Back in ’98 as I sat in my Brit Lit survey course, we were discussing the various “isms” of literature. There’s Romanticism. There’s Transcendentalism. There’s Modernism. There’s other “isms” that have influenced literature, music, culture, philosophy, and the like over the centuries. And so, I raised my hand and asked “So, what ‘ism’ are we in now?” The professor paused and said “That’s a good question, it’s to soon to tell.”
Fast forward a year or so and while in my capstone class for my English major, we began to look at something called Postmodernism. What in the world is Postmodernism you might ask. Well, it’s after Modernism. It is a response to Modernism. Well, what’s modernism then?
Modernism has its roots in the Enlightenment (bare with me, please, bare with me as I get a bit more heady) a movement started in the 17th century. It was a response to all the violence and wars that had ravaged Europe for years. It was thought that humanity could attain perfection by using reason and logic alone.
Now, fast forward to the 19th and 20th centuries. Modernism meant that we could do all things right by ourselves. There was no need for religion or spirituality. In fact, if there was religion or spirituality, you had to come up with a rational reason to have it and then keep it personal. With Modernism, human beings could do it all if they try hard enough.
So, comes along Postmodernism. No one really knows where it came from or when it started. In 1966 Thomas Pynchon came out with a book called The Crying of Lot 49 (which I read in my English capstone class). It is hailed as the first Postmodern novel. It is messed up. 30 years later, someone had the grand idea of redoing Romeo and Juliet with Romeo + Juliet. It is a messed up image filled, twisted relook at the play. But it is thought of to be truly Postmodern in its re-adaptation of something familiar.
One thing I do know is that in the Enlightenment and Modernity, truth was absolute. You could obtain truth through reason, logic, and hard work. Not so today. Truth abounds amongst other truths. The truths trump the Truth. And this is where Christians, Christianity, and what not are struggling. They had found ways of working with the Enlightenment and Modernity, but this new stuff today, it just confuses most of them. What’s going on? What happened?
Who are we?
In his book Write the Vision, missiologist Wilbert Shenk says that we are now living in Post-Christendom. For him, the worst thing to happen to Christianity was the Roman Emperor Constantine legalizing Christianity and then making it the official religion. That wasn’t good. And now, centuries later, through philosophical wars and cultural misunderstanding, we are in a time post Christianity. Christendom is no more.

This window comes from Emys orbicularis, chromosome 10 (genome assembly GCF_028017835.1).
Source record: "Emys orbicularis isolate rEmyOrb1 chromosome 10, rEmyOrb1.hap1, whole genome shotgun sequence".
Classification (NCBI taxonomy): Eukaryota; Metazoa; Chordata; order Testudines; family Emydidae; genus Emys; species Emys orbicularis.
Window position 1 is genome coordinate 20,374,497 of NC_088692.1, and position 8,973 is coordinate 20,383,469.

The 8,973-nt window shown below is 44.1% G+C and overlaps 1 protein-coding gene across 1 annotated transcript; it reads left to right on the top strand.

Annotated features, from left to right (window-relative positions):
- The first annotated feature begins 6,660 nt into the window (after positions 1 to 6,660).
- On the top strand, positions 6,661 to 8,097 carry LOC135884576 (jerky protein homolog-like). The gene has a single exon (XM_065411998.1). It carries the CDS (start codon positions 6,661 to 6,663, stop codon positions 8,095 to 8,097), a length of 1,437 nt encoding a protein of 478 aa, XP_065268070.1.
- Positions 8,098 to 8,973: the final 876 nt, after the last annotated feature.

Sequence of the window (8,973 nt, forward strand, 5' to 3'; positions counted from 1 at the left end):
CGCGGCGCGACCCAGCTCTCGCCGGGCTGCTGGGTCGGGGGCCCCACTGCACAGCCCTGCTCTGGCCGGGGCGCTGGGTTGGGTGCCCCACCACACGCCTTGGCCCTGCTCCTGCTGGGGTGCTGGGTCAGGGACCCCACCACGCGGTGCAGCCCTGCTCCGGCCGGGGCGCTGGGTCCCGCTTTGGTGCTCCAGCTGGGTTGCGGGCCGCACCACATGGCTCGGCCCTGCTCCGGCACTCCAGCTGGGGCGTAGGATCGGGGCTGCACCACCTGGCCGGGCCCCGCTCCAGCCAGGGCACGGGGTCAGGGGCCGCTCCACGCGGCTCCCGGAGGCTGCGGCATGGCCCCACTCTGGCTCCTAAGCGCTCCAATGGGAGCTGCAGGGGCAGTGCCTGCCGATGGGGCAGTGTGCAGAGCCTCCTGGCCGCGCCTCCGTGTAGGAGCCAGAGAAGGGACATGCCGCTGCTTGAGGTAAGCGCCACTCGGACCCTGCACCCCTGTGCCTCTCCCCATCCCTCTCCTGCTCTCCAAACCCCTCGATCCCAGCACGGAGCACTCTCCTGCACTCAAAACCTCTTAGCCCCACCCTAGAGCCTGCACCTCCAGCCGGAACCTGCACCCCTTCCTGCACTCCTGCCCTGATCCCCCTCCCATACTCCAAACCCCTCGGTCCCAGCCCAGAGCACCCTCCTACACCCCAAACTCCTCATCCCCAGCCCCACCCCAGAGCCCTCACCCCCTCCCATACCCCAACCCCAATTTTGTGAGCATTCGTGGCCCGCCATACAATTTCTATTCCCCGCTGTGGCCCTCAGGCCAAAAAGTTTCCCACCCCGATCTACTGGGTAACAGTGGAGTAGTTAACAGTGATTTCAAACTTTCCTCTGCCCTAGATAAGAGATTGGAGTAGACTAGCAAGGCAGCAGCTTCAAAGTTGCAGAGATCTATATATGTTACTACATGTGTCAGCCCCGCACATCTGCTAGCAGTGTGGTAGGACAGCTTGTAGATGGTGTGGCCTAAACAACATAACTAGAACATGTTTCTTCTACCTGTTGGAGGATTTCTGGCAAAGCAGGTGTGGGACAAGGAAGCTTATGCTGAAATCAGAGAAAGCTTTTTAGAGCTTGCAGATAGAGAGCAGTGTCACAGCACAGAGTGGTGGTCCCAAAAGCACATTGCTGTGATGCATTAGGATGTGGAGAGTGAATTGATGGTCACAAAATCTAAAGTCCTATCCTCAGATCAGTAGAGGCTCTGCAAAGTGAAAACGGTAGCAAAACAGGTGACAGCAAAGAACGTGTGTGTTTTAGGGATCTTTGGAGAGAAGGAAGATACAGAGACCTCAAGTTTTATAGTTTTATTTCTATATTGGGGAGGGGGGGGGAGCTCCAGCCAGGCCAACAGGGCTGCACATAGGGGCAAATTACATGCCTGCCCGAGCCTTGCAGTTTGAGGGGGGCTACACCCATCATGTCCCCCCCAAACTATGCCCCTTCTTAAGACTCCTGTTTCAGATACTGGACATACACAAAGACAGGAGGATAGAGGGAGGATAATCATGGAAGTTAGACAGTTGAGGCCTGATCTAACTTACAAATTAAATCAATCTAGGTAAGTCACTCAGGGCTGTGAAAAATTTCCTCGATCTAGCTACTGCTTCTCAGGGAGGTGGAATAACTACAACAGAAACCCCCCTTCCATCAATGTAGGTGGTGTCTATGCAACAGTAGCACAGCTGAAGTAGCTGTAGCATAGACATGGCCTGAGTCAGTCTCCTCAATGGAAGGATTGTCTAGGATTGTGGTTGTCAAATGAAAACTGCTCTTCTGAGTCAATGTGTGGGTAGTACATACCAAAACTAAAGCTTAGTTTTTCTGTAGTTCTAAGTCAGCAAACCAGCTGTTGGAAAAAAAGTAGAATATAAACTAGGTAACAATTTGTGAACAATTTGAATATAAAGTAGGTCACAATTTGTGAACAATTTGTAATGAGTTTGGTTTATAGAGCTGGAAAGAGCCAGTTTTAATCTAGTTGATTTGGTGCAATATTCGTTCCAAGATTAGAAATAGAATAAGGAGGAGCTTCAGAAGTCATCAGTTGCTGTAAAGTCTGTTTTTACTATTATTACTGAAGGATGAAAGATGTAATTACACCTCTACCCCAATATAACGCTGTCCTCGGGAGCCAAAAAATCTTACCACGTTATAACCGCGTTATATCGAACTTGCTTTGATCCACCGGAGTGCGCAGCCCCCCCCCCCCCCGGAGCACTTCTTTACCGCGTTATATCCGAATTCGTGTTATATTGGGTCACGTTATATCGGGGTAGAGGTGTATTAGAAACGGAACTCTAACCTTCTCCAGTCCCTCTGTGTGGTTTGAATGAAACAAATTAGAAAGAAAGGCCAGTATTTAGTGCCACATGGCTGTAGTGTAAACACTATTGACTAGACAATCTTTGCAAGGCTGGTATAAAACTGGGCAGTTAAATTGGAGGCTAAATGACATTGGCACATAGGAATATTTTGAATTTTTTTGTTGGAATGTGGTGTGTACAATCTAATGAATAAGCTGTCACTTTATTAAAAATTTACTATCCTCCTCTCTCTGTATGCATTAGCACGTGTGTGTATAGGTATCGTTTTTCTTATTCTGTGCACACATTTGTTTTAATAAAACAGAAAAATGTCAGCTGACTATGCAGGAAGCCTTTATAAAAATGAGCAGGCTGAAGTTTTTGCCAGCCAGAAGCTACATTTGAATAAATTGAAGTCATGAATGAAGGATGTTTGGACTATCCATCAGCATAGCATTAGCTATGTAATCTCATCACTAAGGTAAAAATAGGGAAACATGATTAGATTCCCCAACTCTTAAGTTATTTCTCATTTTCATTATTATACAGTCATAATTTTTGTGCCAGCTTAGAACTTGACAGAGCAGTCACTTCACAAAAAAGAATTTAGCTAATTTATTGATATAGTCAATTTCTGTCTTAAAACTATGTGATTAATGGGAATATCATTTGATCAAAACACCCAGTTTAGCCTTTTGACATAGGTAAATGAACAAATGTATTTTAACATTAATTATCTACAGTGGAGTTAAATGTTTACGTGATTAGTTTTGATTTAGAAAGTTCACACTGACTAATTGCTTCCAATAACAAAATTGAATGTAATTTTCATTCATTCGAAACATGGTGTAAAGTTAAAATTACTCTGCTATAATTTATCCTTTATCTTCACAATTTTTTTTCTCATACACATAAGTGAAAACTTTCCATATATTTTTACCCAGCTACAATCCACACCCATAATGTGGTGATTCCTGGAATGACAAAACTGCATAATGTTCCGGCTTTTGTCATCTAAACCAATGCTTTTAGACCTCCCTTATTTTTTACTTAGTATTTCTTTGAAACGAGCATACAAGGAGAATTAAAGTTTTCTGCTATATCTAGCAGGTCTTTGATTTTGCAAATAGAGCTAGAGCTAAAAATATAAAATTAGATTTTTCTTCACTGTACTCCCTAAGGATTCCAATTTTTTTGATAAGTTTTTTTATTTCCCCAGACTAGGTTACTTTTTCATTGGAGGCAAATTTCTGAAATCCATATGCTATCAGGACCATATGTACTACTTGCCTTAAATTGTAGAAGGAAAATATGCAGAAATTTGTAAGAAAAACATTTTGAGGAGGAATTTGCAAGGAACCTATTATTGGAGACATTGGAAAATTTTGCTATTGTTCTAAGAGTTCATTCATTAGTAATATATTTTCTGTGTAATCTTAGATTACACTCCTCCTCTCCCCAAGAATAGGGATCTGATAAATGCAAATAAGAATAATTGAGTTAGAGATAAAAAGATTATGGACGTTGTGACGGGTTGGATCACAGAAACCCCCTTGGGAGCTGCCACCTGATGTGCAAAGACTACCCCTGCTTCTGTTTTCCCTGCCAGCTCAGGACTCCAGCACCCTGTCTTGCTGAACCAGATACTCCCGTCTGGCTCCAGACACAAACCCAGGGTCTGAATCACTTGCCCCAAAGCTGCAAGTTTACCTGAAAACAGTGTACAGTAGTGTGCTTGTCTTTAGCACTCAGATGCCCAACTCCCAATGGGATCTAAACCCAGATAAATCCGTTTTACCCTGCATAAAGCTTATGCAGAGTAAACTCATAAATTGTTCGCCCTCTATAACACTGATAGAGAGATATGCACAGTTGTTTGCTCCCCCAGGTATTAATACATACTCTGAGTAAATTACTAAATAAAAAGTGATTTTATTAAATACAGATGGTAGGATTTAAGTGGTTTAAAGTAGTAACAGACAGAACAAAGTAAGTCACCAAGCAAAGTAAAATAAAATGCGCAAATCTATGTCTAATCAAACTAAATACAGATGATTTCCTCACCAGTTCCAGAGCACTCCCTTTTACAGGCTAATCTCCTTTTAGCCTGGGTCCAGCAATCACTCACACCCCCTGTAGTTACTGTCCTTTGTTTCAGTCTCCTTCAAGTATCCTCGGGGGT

To be honest, we’re a fractured people. We’re splintered. We collect our truths from a buffet line like you do at Old Country Buffet. Truth itself is stranger than it used to be. There is little truth and an abandonment and even denial of the big Truth. With so many truths found in such a pluralistic world, pick and choose and find your own narrative along the way.
We are spiritual beings. Born mind, body, and soul. Even if you deny the existence of the soul, you still agree that there is a psyche, a mind, a cognizance, some form of moral understanding, within a person. Psyche (where psychology comes from) comes from the Greek word for soul. Even in Atheism there is a belief system. Even in Agnosticism there is a belief system. Even in philosophy there is a belief system. In all of these “isms” there is one for of spirituality or another.
Yet our spirituality lacks identity in an age lacking identity. Whatever you might call the age we’re living in, it is an age that craves the spiritual. It is an age that craves something more. A better understanding. A better view of the world. A larger narrative to live under. Genealogies are huge right now. The commercials for Ancestry.com prove that. We want to connect with our past. We want a bigger story. And we want something spiritual to hold on to.
But spiritual what? Spiritual how? There is no central cultural identity in our fractured existence to live this spiritual that we crave. We try different identities on like we do clothes at TJ Max. What’s the best bargain? What’s the best look? And over time, our look, our style changes as does our spirituality. Some say they’ve evolved into a higher spiritual awareness, accepting and living with a plurality of spiritualities. Yet with a plurality spiritualities, there’s still no central identity.
We are fractured. There is no center anymore. And even if there was one, it wouldn’t hold. We are searching for some for of identity. What is it? Where is it? We want a spiritual identity in this fractured intersecting pluralistic world.
There is a Truth out there. A Truth that gives identity to your spirituality and an identity to life itself. But in order to know this Truth, you must come to be familiar with the Truth. For this Truth is also the Way and the Life. When you come to know the ultimate Truth, you begin to find identity. (And you probably know where I’m going, right? This is Spiritual Musclehead you know).
There is a new identity in Jesus. A new spiritual identity in Jesus. A new understanding of community that brings us together in a fractured world. A new life. A new existence. But you first must lay aside the little truths, to begin to be in community with the great Truth found in Jesus. But this will take time.
So begin a journey. Take time to begin to know this Truth Jesus. In an age lacking identity searching for spirituality, there is an identity, a new name, a new life, found in Jesus who is the ultimate truth.